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    As Carbon Hits the Highest Level in History, the US Unveils Plans to Exploit the Melting Arctic

    Written by

    Brian Merchant

    Senior Editor

    Image: NASA

    Today, federal scientists confirmed that for the first time in millions of years, the level of carbon dioxide in the atmosphere had reached 400 parts per million. The pre-industrial level was 280 ppm, and the amount that top climatologists say is advisable for maintaining a stable environment is 350 ppm. The new carbon concentration signals that planetary warming will continue to accelerate—and that the rapidly melting Arctic will continue to thaw.  

    “It symbolizes that so far we have failed miserably in tackling this problem,” Pieter P. Tans, who runs the chief carbon-monitoring program for the National Oceanic and Atmospheric Administration, told The New York Times, in a front-page story headlined "Carbon Dioxide Level Is at Highest in Human History." 

    At about the same time that NOAA released its numbers, the White House—which has thus far not commented on the carbon milestone—published a press release called "Protecting Our Interests in the Arctic." The release heralds the administration's newly forged National Strategy for the Arctic Region, a document that contains the recommendations of military advisers, scientists, and policy analysts on how to cope with and exploit a slushier Arctic. 

    Last week, a group had convened for an "emergency" meeting at the White House, and this appears to be the policy document that was forged as a result. Scientists warn that we may see "ice-free summers" in the Arctic within the decade—an atmosphere that contains 400 ppm of CO2 all but ensures it's going to stay that way.

    According to the new National Strategy for the Arctic Region, the number one priority is to "Advance United States Security Interests." The directive reads as follows: "We will enable our vessels and aircraft to operate, consistent with international law, through, under, and over the airspace and waters of the Arctic, support lawful commerce ... and intelligently evolve our Arctic infrastructure and capabilities, including ice-capable platforms as needed."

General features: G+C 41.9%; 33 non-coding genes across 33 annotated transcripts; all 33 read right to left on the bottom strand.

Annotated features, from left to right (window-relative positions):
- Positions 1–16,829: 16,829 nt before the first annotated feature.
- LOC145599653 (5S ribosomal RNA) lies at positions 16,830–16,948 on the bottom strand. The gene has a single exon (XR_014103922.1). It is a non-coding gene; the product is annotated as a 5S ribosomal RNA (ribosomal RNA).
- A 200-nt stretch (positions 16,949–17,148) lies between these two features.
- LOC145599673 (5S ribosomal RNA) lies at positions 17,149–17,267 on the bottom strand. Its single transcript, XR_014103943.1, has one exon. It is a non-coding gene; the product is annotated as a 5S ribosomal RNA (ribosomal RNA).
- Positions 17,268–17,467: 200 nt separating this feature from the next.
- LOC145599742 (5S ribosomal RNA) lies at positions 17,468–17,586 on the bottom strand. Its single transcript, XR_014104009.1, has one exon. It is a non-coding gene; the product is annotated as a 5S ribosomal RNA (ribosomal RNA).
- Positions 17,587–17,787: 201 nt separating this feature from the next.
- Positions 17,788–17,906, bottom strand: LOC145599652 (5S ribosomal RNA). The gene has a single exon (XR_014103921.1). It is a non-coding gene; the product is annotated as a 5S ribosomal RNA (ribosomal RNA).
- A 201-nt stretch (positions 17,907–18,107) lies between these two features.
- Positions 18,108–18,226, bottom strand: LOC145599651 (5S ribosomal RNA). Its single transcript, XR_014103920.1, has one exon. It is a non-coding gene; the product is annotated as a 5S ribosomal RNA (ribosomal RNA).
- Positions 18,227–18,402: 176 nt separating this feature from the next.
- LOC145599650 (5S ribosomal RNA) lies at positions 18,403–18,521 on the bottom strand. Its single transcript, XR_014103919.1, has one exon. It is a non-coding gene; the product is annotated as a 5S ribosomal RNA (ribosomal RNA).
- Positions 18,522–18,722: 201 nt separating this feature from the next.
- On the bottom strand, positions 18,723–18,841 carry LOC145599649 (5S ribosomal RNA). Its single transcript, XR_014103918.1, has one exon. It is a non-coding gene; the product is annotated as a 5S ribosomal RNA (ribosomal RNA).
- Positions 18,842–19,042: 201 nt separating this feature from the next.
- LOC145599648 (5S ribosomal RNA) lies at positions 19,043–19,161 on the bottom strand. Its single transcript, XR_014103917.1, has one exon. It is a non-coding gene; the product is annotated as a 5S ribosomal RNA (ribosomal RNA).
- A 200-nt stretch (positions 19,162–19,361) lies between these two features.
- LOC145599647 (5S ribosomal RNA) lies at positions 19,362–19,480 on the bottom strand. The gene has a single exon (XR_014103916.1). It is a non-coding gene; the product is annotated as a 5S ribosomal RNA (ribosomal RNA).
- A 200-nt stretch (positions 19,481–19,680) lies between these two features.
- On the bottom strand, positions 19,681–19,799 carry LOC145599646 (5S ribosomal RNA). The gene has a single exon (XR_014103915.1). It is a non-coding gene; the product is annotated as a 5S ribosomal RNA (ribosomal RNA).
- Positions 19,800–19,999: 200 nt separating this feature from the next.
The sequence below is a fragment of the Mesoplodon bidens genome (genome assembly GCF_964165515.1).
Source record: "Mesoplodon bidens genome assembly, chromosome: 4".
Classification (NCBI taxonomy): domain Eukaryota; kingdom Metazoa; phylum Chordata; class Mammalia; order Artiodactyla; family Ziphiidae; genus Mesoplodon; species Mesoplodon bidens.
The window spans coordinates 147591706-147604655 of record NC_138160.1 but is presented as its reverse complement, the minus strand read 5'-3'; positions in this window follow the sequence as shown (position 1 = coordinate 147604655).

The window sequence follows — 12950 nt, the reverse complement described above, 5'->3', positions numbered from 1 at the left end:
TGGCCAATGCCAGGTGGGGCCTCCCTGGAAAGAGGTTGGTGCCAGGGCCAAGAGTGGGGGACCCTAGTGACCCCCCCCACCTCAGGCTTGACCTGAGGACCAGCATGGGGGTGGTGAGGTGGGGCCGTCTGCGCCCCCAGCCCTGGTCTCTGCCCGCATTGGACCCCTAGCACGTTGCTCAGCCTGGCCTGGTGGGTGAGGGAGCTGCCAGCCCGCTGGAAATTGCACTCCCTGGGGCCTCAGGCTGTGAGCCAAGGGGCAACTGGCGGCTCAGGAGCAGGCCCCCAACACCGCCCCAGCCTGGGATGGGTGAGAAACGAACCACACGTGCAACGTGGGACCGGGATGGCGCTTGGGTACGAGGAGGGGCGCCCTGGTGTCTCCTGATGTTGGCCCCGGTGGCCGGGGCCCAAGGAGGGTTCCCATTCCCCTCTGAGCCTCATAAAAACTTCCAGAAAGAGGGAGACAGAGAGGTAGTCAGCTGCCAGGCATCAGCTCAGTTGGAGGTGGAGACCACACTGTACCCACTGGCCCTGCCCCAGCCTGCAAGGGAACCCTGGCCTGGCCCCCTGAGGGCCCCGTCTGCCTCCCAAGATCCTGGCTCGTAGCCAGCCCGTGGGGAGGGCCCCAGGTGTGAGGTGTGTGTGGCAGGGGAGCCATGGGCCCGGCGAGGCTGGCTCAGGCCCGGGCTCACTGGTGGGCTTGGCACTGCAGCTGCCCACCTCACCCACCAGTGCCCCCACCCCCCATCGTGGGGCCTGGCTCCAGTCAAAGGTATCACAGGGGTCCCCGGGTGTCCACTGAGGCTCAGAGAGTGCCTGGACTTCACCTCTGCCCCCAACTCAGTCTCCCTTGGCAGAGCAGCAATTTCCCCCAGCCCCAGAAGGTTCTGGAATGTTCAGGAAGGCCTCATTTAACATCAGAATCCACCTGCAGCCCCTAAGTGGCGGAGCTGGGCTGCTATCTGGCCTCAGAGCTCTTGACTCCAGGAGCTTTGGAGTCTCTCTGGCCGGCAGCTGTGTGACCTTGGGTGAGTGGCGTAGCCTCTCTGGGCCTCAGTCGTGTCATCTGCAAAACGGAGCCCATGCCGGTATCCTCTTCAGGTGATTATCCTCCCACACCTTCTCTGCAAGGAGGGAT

The initiative goes on to broadly define national security interests in the north: "U.S. security in the Arctic encompasses a broad spectrum of activities, ranging from those supporting safe commercial and scientific operations to national defense." 

    This is clearly a directive to expand military operations throughout the Arctic: new infrastructure, more intelligence, an expanded presence in the region. The administration no doubt deems this necessary because, as the Arctic ice melts, there's going to be a headlong multi-national rush to harvest its resources and clear lucrative shipping routes.

    The strategy document notes that "dense, multi-year ice is giving way to thin layers of seasonal ice, making more of the region navigable year-round. Scientific estimates of technically recoverable conventional oil and gas resources north of the Arctic Circle total approximately 13 percent of the world’s undiscovered oil and 30 percent of the world’s undiscovered gas deposits, as well as vast quantities of mineral resources, including rare earth elements, iron ore, and nickel. These estimates have inspired fresh ideas for commercial initiatives and infrastructure development in the region."

    It also notes the possibility of securing a Northern Sea Route and the Northwest Passage. 

    A document such as this one will clearly be necessary in the coming years, as the geopolitical forces draw further into tension around the Arctic. But it is telling that on the same day that carbon dioxide levels reach historic, human-fueled highs, the Obama administration releases a plan not to cope with rising sea levels, more frequent drought, and increased vulnerability to extreme weather. Instead, we get a plan to send the military north, to extract more oil, and to pursue more "commercial initiatives." 

    In other words, it's the same strategy that melted the Arctic in the first place.